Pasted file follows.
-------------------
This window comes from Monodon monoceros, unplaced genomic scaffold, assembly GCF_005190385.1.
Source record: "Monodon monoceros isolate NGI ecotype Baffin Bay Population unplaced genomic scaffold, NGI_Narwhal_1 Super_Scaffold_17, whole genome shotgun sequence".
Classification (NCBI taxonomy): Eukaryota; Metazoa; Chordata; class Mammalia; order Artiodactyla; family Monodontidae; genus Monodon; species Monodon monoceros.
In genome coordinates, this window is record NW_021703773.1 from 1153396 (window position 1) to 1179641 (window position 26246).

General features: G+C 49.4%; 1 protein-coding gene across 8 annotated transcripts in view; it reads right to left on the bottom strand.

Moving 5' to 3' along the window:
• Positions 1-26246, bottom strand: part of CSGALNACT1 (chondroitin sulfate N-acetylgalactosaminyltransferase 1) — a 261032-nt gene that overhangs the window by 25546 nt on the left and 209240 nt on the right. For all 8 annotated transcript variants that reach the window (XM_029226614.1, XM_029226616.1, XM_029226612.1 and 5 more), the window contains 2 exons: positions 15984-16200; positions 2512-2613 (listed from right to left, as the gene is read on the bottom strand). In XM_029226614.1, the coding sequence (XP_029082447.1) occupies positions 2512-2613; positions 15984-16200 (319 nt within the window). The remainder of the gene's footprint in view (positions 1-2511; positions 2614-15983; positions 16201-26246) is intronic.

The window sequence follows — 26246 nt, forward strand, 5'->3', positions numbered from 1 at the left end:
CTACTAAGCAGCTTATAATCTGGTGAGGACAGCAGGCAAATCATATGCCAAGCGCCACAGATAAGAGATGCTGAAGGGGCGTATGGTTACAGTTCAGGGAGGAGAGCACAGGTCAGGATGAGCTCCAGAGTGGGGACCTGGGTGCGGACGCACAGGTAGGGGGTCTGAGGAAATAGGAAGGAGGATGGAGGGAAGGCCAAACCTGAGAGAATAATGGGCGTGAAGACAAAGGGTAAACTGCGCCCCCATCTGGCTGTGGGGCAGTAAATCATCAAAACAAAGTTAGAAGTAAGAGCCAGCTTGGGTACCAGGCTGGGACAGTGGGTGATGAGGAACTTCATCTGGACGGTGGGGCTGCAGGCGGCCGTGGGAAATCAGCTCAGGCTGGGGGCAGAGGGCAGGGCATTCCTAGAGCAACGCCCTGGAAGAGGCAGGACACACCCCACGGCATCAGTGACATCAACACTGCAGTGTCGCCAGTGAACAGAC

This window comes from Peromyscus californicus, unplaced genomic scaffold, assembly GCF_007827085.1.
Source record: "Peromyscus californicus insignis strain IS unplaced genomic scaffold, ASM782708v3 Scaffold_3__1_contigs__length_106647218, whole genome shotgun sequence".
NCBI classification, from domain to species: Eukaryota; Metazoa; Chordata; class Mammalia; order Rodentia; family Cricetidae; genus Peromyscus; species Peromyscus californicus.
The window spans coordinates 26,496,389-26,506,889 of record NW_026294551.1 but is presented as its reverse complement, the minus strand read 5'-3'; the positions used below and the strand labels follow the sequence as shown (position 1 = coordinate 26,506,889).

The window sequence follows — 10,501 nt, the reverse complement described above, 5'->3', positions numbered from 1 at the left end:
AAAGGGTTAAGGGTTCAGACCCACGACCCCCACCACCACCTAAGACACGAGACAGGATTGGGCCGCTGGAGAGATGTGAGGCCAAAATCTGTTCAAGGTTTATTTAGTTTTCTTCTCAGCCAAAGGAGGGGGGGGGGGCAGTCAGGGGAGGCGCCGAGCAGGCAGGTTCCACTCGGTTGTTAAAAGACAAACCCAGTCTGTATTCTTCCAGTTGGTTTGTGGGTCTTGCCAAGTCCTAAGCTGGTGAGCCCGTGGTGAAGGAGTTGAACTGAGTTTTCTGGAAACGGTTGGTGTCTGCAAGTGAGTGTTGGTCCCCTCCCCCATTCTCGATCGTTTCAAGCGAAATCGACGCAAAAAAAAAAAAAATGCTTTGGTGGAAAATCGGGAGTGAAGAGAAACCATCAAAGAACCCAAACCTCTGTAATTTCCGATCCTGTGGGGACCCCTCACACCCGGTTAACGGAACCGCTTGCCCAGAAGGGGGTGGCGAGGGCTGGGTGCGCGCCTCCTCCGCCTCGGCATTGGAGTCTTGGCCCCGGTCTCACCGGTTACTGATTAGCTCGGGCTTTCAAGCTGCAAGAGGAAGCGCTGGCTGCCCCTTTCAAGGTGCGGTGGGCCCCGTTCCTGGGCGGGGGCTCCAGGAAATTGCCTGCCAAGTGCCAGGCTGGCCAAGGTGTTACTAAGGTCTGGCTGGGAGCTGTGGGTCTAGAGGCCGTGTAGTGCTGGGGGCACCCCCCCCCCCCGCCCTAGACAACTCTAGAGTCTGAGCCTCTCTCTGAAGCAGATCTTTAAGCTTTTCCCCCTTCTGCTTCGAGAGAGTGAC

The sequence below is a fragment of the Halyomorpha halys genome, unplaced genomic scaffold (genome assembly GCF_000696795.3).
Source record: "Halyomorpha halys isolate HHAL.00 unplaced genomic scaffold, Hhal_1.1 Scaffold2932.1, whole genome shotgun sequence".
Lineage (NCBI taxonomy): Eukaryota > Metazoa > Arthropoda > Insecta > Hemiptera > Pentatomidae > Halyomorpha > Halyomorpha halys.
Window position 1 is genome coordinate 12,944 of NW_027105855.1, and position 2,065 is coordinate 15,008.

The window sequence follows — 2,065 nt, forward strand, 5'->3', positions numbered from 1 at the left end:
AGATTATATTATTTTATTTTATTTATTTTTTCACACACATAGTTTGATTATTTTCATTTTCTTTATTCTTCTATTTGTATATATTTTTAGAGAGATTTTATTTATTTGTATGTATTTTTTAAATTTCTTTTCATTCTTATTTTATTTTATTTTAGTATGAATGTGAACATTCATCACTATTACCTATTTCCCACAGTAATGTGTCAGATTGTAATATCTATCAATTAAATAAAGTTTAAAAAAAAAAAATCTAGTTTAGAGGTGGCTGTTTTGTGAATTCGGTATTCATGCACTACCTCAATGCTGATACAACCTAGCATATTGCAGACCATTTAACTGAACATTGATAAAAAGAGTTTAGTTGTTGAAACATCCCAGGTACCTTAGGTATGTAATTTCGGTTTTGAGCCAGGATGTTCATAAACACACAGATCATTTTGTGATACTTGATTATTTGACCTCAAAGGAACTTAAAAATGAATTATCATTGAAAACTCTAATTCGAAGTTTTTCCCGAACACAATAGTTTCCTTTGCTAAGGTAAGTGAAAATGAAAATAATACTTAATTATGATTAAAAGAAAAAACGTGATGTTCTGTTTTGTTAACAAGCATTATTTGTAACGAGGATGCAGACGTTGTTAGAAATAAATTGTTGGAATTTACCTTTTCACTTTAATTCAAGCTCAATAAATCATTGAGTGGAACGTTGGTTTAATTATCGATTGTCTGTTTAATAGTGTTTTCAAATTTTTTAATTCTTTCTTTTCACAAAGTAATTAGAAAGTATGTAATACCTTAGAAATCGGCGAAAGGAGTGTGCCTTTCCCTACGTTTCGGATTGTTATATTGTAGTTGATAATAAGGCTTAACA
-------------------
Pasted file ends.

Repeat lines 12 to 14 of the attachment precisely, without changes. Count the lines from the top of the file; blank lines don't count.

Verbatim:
NCBI classification, from domain to species: Eukaryota; Metazoa; Chordata; class Mammalia; order Rodentia; family Cricetidae; genus Peromyscus; species Peromyscus californicus.
The window spans coordinates 26,496,389-26,506,889 of record NW_026294551.1 but is presented as its reverse complement, the minus strand read 5'-3'; the positions used below and the strand labels follow the sequence as shown (position 1 = coordinate 26,506,889).

The window sequence follows — 10,501 nt, the reverse complement described above, 5'->3', positions numbered from 1 at the left end: